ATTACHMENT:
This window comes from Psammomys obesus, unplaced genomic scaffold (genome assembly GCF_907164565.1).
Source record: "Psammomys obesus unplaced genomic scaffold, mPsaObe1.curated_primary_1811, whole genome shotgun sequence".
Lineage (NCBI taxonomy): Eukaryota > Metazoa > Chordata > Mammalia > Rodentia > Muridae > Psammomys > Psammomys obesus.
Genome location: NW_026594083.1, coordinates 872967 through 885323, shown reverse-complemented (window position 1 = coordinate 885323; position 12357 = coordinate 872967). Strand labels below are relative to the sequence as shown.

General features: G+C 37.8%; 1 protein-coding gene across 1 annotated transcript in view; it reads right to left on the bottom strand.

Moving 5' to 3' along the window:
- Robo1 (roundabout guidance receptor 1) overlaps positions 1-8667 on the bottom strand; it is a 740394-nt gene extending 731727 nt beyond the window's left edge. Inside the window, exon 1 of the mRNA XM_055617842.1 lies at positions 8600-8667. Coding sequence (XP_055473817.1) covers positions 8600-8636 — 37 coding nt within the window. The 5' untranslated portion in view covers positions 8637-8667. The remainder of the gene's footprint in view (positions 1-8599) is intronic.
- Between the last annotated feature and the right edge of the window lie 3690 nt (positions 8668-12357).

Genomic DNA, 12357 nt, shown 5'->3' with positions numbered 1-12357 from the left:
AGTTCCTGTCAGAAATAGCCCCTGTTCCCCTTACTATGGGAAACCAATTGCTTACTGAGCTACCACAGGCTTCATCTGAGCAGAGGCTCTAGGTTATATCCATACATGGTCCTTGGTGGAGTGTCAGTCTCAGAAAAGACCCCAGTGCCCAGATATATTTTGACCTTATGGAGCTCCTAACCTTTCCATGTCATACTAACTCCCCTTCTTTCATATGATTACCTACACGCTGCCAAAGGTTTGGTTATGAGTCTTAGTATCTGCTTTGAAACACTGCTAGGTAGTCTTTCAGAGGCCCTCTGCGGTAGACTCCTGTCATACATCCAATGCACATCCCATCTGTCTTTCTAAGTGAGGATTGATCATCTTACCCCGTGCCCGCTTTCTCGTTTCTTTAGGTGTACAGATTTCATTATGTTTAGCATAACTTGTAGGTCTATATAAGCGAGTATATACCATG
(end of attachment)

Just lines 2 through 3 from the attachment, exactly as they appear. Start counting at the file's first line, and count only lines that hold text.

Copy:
Source record: "Psammomys obesus unplaced genomic scaffold, mPsaObe1.curated_primary_1811, whole genome shotgun sequence".
Lineage (NCBI taxonomy): Eukaryota > Metazoa > Chordata > Mammalia > Rodentia > Muridae > Psammomys > Psammomys obesus.